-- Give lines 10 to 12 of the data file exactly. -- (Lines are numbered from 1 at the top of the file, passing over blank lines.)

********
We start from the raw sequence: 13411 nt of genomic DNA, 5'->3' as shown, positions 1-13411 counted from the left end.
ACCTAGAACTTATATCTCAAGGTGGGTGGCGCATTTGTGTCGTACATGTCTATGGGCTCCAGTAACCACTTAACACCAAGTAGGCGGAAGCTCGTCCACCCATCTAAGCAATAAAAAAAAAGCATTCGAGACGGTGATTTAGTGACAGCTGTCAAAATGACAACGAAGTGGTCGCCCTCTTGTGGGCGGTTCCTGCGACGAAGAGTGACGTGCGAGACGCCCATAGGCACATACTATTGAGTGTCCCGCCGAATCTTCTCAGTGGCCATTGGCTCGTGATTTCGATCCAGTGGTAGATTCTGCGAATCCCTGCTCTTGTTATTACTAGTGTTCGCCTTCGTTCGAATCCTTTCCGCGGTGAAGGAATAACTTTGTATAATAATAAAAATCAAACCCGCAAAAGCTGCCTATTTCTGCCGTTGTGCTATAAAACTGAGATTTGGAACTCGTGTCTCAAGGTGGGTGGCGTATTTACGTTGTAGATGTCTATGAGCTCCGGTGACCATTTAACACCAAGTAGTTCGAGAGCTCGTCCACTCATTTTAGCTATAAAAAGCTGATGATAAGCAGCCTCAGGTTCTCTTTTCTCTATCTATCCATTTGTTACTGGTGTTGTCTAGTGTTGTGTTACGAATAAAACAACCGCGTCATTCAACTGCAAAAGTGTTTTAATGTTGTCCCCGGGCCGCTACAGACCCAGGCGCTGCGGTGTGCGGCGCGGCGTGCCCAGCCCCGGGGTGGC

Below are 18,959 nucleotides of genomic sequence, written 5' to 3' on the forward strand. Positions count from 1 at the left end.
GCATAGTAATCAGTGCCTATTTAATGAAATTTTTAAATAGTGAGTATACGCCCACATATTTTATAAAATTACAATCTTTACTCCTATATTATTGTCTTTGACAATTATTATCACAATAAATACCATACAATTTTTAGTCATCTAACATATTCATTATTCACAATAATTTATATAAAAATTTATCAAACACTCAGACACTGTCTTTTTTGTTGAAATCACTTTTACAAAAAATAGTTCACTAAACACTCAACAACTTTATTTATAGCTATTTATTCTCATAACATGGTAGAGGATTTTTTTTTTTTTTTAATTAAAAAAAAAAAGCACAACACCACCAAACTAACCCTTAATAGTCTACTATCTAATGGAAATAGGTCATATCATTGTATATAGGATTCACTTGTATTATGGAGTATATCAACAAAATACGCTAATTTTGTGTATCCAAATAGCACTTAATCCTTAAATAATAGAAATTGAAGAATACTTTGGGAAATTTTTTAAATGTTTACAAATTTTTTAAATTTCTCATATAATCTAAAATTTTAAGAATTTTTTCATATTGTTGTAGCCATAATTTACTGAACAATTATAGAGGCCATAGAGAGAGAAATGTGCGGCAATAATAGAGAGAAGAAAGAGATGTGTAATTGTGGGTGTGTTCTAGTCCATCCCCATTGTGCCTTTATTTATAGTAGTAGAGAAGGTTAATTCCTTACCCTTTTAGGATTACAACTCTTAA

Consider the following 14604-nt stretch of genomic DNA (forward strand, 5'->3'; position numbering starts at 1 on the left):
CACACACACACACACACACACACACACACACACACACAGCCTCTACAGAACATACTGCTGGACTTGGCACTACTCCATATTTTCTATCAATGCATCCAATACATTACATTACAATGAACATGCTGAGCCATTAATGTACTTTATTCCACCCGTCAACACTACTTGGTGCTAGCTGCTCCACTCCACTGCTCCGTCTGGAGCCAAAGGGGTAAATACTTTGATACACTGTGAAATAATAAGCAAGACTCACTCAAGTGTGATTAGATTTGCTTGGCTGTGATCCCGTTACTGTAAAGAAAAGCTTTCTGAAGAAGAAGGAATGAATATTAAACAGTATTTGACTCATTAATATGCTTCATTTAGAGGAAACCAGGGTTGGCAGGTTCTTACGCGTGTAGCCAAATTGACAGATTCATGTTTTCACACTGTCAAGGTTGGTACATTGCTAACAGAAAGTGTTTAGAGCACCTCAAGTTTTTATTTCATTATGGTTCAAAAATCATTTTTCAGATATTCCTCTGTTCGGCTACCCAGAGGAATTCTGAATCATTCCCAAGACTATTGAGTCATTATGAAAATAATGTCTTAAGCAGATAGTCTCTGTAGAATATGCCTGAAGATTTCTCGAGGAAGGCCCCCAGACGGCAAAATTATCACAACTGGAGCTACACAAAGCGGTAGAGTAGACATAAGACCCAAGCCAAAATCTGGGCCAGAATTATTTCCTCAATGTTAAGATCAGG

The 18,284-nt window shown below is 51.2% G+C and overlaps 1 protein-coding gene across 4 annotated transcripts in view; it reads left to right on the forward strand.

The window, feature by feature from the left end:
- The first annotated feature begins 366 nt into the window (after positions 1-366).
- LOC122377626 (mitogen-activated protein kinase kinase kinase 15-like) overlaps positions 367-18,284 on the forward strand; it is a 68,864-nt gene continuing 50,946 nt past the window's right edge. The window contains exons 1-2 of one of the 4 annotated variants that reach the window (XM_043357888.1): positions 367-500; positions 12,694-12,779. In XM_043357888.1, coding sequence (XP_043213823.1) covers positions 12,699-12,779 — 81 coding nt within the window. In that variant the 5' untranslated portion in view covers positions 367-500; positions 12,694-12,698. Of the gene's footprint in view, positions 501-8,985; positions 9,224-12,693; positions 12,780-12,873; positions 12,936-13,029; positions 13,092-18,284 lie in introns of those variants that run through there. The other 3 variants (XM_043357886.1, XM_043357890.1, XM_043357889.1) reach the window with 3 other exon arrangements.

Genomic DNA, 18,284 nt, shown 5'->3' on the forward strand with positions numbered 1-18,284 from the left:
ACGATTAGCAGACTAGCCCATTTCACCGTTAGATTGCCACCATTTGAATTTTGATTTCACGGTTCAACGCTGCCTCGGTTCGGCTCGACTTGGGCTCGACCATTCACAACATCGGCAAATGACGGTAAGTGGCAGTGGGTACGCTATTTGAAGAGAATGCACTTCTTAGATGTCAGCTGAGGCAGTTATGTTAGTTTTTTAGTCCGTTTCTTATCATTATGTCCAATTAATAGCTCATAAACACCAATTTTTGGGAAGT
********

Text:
- LOC122377626 (mitogen-activated protein kinase kinase kinase 15-like) overlaps positions 367-18,284 on the forward strand; it is a 68,864-nt gene continuing 50,946 nt past the window's right edge. The window contains exons 1-2 of one of the 4 annotated variants that reach the window (XM_043357888.1): positions 367-500; positions 12,694-12,779. In XM_043357888.1, coding sequence (XP_043213823.1) covers positions 12,699-12,779 — 81 coding nt within the window. In that variant the 5' untranslated portion in view covers positions 367-500; positions 12,694-12,698. Of the gene's footprint in view, positions 501-8,985; positions 9,224-12,693; positions 12,780-12,873; positions 12,936-13,029; positions 13,092-18,284 lie in introns of those variants that run through there. The other 3 variants (XM_043357886.1, XM_043357890.1, XM_043357889.1) reach the window with 3 other exon arrangements.

Genomic DNA, 18,284 nt, shown 5'->3' on the forward strand with positions numbered 1-18,284 from the left:
ACGATTAGCAGACTAGCCCATTTCACCGTTAGATTGCCACCATTTGAATTTTGATTTCACGGTTCAACGCTGCCTCGGTTCGGCTCGACTTGGGCTCGACCATTCACAACATCGGCAAATGACGGTAAGTGGCAGTGGGTACGCTATTTGAAGAGAATGCACTTCTTAGATGTCAGCTGAGGCAGTTATGTTAGTTTTTTAGTCCGTTTCTTATCATTATGTCCAATTAATAGCTCATAAACACCAATTTTTGGGAAGT